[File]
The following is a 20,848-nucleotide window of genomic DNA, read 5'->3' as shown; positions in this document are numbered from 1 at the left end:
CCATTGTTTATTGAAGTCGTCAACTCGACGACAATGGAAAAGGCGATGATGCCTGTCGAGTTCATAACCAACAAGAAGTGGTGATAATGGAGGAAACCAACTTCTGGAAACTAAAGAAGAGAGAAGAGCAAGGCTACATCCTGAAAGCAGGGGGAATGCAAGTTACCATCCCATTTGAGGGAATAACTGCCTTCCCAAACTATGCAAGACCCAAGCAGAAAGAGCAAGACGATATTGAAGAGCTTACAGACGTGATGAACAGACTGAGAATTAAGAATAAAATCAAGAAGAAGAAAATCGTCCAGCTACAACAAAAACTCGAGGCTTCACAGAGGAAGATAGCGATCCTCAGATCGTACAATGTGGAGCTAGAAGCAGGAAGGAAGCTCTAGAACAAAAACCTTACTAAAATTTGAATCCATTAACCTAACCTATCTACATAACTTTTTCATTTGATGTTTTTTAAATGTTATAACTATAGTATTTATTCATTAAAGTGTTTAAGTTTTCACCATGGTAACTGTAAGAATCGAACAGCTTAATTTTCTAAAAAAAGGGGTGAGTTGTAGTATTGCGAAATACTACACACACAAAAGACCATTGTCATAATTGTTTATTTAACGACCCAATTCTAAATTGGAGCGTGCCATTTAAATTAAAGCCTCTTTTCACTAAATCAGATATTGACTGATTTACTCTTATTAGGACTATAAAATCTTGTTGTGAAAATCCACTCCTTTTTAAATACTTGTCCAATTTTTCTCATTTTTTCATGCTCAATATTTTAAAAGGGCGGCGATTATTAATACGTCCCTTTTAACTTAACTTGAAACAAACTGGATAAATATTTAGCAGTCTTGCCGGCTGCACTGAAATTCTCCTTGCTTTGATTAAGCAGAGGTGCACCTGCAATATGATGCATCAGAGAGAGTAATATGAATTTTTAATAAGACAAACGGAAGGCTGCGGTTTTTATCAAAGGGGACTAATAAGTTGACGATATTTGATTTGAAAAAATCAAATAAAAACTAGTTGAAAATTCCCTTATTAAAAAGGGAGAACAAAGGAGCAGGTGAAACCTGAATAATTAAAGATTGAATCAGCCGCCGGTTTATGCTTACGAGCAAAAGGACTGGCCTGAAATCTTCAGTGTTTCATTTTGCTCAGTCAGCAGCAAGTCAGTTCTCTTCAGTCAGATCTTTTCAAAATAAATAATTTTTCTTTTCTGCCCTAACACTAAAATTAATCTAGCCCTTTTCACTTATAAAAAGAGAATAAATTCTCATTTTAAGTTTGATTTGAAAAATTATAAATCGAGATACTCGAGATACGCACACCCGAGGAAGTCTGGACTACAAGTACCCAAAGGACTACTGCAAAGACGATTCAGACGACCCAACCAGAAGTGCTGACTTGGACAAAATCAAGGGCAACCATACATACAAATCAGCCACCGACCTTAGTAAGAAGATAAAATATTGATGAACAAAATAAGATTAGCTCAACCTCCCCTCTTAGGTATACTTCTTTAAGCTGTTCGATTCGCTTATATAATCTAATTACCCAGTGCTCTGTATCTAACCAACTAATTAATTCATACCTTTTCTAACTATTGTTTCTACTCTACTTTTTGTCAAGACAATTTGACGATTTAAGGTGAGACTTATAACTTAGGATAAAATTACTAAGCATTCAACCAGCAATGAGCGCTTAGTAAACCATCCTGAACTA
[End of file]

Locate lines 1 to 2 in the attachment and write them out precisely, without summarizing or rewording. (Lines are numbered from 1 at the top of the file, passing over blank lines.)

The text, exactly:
The following is a 20,848-nucleotide window of genomic DNA, read 5'->3' as shown; positions in this document are numbered from 1 at the left end:
CCATTGTTTATTGAAGTCGTCAACTCGACGACAATGGAAAAGGCGATGATGCCTGTCGAGTTCATAACCAACAAGAAGTGGTGATAATGGAGGAAACCAACTTCTGGAAACTAAAGAAGAGAGAAGAGCAAGGCTACATCCTGAAAGCAGGGGGAATGCAAGTTACCATCCCATTTGAGGGAATAACTGCCTTCCCAAACTATGCAAGACCCAAGCAGAAAGAGCAAGACGATATTGAAGAGCTTACAGACGTGATGAACAGACTGAGAATTAAGAATAAAATCAAGAAGAAGAAAATCGTCCAGCTACAACAAAAACTCGAGGCTTCACAGAGGAAGATAGCGATCCTCAGATCGTACAATGTGGAGCTAGAAGCAGGAAGGAAGCTCTAGAACAAAAACCTTACTAAAATTTGAATCCATTAACCTAACCTATCTACATAACTTTTTCATTTGATGTTTTTTAAATGTTATAACTATAGTATTTATTCATTAAAGTGTTTAAGTTTTCACCATGGTAACTGTAAGAATCGAACAGCTTAATTTTCTAAAAAAAGGGGTGAGTTGTAGTATTGCGAAATACTACACACACAAAAGACCATTGTCATAATTGTTTATTTAACGACCCAATTCTAAATTGGAGCGTGCCATTTAAATTAAAGCCTCTTTTCACTAAATCAGATATTGACTGATTTACTCTTATTAGGACTATAAAATCTTGTTGTGAAAATCCACTCCTTTTTAAATACTTGTCCAATTTTTCTCATTTTTTCATGCTCAATATTTTAAAAGGGCGGCGATTATTAATACGTCCCTTTTAACTTAACTTGAAACAAACTGGATAAATATTTAGCAGTCTTGCCGGCTGCACTGAAATTCTCCTTGCTTTGATTAAGCAGAGGTGCACCTGCAATATGATGCATCAGAGAGAGTAATATGAATTTTTAATAAGACAAACGGAAGGCTGCGGTTTTTATCAAAGGGGACTAATAAGTTGACGATATTTGATTTGAAAAAATCAAATAAAAACTAGTTGAAAATTCCCTTATTAAAAAGGGAGAACAAAGGAGCAGGTGAAACCTGAATAATTAAAGATTGAATCAGCCGCCGGTTTATGCTTACGAGCAAAAGGACTGGCCTGAAATCTTCAGTGTTTCATTTTGCTCAGTCAGCAGCAAGTCAGTTCTCTTCAGTCAGATCTTTTCAAAATAAATAATTTTTCTTTTCTGCCCTAACACTAAAATTAATCTAGCCCTTTTCACTTATAAAAAGAGAATAAATTCTCATTTTAAGTTTGATTTGAAAAATTATAAATCGAGATACTCGAGATACGCACACCCGAGGAAGTCTGGACTACAAGTACCCAAAGGACTACTGCAAAGACGATTCAGACGACCCAACCAGAAGTGCTGACTTGGACAAAATCAAGGGCAACCATACATACAAATCAGCCACCGACCTTAGTAAGAAGATAAAATATTGATGAACAAAATAAGATTAGCTCAACCTCCCCTCTTAGGTATACTTCTTTAAGCTGTTCGATTCGCTTATATAATCTAATTACCCAGTGCTCTGTATCTAACCAACTAATTAATTCATACCTTTTCTAACTATTGTTTCTACTCTACTTTTTGTCAAGACAATTTGACGATTTAAGGTGAGACTTATAACTTAGGATAAAATTACTAAGCATTCAACCAGCAATGAGCGCTTAGTAAACCATCCTGAACTA